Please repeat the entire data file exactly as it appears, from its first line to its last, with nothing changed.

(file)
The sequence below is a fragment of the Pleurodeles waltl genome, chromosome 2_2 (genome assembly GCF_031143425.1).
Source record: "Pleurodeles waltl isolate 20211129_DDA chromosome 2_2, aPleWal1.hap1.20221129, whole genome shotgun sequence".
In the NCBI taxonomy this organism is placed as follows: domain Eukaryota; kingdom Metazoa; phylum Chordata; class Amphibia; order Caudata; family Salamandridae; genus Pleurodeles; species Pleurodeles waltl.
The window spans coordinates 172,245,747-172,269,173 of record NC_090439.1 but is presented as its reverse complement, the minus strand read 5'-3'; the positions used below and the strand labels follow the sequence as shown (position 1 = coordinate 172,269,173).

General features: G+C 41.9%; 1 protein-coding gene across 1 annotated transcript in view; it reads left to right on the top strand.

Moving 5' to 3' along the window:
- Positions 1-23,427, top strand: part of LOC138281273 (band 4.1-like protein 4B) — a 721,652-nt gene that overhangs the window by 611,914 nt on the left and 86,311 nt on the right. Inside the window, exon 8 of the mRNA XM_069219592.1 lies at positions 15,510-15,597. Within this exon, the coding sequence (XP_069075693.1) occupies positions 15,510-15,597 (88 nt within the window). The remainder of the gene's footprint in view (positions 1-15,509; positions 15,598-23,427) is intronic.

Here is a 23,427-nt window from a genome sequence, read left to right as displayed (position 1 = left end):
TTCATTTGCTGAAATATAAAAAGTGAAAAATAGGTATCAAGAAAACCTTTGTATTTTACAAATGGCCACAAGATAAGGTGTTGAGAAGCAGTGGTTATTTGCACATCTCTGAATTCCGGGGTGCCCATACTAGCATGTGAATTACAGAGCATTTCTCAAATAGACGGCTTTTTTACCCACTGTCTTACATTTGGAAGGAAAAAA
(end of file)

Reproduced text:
The sequence below is a fragment of the Pleurodeles waltl genome, chromosome 2_2 (genome assembly GCF_031143425.1).
Source record: "Pleurodeles waltl isolate 20211129_DDA chromosome 2_2, aPleWal1.hap1.20221129, whole genome shotgun sequence".
In the NCBI taxonomy this organism is placed as follows: domain Eukaryota; kingdom Metazoa; phylum Chordata; class Amphibia; order Caudata; family Salamandridae; genus Pleurodeles; species Pleurodeles waltl.
The window spans coordinates 172,245,747-172,269,173 of record NC_090439.1 but is presented as its reverse complement, the minus strand read 5'-3'; the positions used below and the strand labels follow the sequence as shown (position 1 = coordinate 172,269,173).

General features: G+C 41.9%; 1 protein-coding gene across 1 annotated transcript in view; it reads left to right on the top strand.

Moving 5' to 3' along the window:
- Positions 1-23,427, top strand: part of LOC138281273 (band 4.1-like protein 4B) — a 721,652-nt gene that overhangs the window by 611,914 nt on the left and 86,311 nt on the right. Inside the window, exon 8 of the mRNA XM_069219592.1 lies at positions 15,510-15,597. Within this exon, the coding sequence (XP_069075693.1) occupies positions 15,510-15,597 (88 nt within the window). The remainder of the gene's footprint in view (positions 1-15,509; positions 15,598-23,427) is intronic.

Here is a 23,427-nt window from a genome sequence, read left to right as displayed (position 1 = left end):
TTCATTTGCTGAAATATAAAAAGTGAAAAATAGGTATCAAGAAAACCTTTGTATTTTACAAATGGCCACAAGATAAGGTGTTGAGAAGCAGTGGTTATTTGCACATCTCTGAATTCCGGGGTGCCCATACTAGCATGTGAATTACAGAGCATTTCTCAAATAGACGGCTTTTTTACCCACTGTCTTACATTTGGAAGGAAAAAA